No Apparent Cause: Engine Repair Underway
“From the CCA School of Hard Rocks
...lessons learned in pursuit of the Art of Seamanship”
By Chuck Hawley, SAF Station
In 2019, Susan and I invited three other couples to join us on a Croatian sailboat charter, where we’d reserved a nearly new Moorings 4600s in Marina Agana, near Split, Croatia. The three couples were our closest friends, two of whom had substantial sailing experience while the third couple was positive and eager to learn.
Around the fifth day, we were powering along the north coast of Hvar Island when a loud buzzer sounded, indicating that our port engine was having an issue. We shut it down, and continued under our starboard engine alone. I pulled up the engine hatch, which allows complete overhead access to the engine, plus the ability to climb down for almost 360 degree access. There was a faint sweet odor which I could not identify, and the engine seemed pretty hot, but nothing looked amiss. The oil level was fine, the raw water strainer was full and didn’t have any debris in it, the hoses all looked good, and it just wasn’t obvious what the problem could be.
There did seem to be some sort of moisture on the interior surfaces of the engine enclosure, but those surfaces led down to a gel-coat covered bilge pan, intended to keep any engine drips from going beyond the engine and messing up the rest of the bilge.
Then I noticed the reservoir for the engine’s closed-loop cooling system. Since the combination of a thermostat and a heat exchanger keeps most marine inboards at very stable temperatures, it didn’t occur to me that we could be low on coolant. After I carefully removed the pressure cap on the reservoir, I couldn’t see any coolant in the tank. But how did the coolant escape, and where did it go?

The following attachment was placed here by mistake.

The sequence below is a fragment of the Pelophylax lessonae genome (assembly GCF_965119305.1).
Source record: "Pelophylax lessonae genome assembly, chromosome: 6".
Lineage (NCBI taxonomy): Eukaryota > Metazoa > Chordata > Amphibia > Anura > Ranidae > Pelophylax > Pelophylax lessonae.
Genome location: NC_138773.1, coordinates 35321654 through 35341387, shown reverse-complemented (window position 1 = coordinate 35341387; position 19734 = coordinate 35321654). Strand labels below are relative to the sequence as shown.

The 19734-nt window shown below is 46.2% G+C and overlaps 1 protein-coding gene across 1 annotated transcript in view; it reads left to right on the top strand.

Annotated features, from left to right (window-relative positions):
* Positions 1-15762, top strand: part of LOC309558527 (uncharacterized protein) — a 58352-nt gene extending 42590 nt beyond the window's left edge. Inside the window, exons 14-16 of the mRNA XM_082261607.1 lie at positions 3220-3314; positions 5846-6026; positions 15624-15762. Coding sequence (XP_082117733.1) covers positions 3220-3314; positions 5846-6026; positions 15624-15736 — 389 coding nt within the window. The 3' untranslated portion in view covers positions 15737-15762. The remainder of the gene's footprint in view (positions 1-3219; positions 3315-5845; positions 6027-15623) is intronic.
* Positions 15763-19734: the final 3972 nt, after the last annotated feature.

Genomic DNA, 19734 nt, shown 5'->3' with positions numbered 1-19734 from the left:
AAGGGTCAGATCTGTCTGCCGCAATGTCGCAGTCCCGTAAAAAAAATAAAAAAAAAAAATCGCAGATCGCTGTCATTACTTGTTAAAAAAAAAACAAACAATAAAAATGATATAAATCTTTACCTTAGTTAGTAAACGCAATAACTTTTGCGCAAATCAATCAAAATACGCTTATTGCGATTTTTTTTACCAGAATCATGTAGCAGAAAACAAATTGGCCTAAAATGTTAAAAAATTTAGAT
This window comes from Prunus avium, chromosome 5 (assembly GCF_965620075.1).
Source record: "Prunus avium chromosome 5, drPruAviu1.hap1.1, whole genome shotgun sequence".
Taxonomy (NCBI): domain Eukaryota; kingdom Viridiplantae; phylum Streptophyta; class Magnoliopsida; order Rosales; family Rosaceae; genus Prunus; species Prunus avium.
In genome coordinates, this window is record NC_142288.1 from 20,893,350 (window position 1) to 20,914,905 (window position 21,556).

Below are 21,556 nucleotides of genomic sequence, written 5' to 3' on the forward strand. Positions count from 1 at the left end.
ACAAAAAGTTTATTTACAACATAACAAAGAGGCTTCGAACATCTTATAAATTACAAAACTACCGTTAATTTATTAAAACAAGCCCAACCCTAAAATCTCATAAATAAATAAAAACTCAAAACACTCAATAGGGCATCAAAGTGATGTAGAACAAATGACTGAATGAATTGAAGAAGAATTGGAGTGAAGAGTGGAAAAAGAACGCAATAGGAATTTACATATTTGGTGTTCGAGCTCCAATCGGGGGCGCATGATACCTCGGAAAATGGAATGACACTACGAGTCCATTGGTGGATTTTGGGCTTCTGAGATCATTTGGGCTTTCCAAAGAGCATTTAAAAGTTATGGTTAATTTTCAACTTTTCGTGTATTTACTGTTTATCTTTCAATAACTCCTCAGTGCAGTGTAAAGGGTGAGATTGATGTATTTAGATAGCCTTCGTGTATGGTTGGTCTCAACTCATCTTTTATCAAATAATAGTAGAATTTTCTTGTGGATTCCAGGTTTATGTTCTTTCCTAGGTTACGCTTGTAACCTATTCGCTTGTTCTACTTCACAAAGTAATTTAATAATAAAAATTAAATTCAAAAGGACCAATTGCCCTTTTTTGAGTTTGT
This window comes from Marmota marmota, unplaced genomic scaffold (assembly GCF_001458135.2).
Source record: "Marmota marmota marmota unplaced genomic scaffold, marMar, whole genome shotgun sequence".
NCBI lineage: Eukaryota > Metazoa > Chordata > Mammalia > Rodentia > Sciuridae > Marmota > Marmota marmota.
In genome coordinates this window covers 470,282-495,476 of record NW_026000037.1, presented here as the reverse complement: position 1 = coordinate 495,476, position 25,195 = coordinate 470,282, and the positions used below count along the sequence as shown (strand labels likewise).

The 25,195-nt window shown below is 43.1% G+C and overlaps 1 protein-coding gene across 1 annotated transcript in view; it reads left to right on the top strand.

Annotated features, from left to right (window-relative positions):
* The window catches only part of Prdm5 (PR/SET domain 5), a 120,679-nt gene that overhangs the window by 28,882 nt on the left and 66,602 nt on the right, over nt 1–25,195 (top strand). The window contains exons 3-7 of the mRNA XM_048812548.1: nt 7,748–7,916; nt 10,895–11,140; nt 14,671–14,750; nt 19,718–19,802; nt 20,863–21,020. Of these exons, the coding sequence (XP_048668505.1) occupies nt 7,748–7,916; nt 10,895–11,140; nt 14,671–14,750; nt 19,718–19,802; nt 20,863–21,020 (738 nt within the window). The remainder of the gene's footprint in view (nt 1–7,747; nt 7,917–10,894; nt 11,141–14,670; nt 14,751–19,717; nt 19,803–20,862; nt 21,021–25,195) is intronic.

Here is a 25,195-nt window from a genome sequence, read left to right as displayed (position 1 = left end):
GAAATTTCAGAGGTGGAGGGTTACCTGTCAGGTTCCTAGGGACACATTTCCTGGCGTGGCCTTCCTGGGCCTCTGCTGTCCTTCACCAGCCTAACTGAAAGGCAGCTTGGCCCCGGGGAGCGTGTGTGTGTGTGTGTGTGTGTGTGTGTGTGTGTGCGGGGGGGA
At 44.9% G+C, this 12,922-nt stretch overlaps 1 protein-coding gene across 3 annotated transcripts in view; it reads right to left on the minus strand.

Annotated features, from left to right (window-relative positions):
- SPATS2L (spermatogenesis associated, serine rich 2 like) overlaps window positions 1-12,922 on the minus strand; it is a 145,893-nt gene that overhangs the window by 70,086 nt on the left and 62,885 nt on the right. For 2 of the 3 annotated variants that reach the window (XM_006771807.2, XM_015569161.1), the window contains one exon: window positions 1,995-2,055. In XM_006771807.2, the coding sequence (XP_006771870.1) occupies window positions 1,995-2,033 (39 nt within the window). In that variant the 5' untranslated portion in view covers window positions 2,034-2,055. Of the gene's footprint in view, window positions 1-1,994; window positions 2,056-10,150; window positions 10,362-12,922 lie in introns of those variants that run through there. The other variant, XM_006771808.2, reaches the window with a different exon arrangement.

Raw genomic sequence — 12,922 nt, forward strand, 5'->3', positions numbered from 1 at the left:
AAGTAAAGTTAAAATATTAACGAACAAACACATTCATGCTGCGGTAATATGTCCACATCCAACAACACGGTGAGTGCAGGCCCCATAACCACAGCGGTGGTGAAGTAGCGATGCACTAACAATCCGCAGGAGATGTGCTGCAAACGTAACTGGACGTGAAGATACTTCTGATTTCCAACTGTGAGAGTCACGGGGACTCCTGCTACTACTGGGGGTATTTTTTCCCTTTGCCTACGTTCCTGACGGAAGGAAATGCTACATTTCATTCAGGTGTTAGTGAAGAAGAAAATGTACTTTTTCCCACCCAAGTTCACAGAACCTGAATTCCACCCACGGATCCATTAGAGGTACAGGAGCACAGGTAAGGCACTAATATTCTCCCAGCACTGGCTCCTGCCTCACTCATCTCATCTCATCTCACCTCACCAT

As I mentioned, access to the engine(s) was from the top, and it was natural to put your foot on the top of the engine. A hose that contained coolant was on the top of the engine, and as I grabbed the hose to check its security, a crack in the wall of the hose opened up right next to a barbed brass plumbing fitting. Apparently, repeated footsteps from well-meaning mechanics on top of the engine and its hose fitting had cut the hose enough to let the coolant spray out and coat the interior of the engine compartment. That was the sweet smell that I had noticed. I unscrewed the hose clamp, cut the hose with a sharp knife, and reinstalled it.
But where had the gallon or so of coolant ended up? Additional inspection under the engine solved that problem. In addition to having a fiberglass pan to catch drips, there was also a small automatic bilge pump which had dutifully pumped all of the coolant overboard, leaving just a hint of red fluid surrounding it.
The Moorings had thoughtfully included a couple of quarts of engine oil, some extra briquettes for the grill, and thankfully, a gallon of coolant. After topping off the tank, the engine started immediately and never gave us a moment’s trouble.
Lessons learned or reinforced:
1. Heed your alarms.
2. Have a systematic process for identifying the cause of engine alarms. While I didn’t find a checklist of issues that would cause the engine alarm to sound, I think they would be pretty much the same for any inboard (and most outboard) engines.
a. Cooling water flow
b. Lubricating oil
c. An issue with a belt
d. “Fresh” water coolant flow
e. Clogged fuel filter?
3. The loss of an engine on a two-engine boat could impact your choices for the rest of the trip. In Croatia, virtually all mooring is done using lazy lines, and requires reasonably precise maneuvering in reverse. Many charterers had some challenges mooring with all systems running correctly; there is no way that we would have attempted this with a beamy cat with only one engine.
4. Bring spares. Having a gallon of coolant onboard was a great benefit. Sure, we could have used water, but that would have caused some mechanic down the line to drain the cooling loop so that they could be sure of the proper coolant mixture.
5. Have documentation. One thing I’ve noticed on relatively new charter boats is that most have a binder of information from the builder that’s very comprehensive. If you have a problem, and you can read semi-technical literature, you can generally solve (or at least diagnose) problems.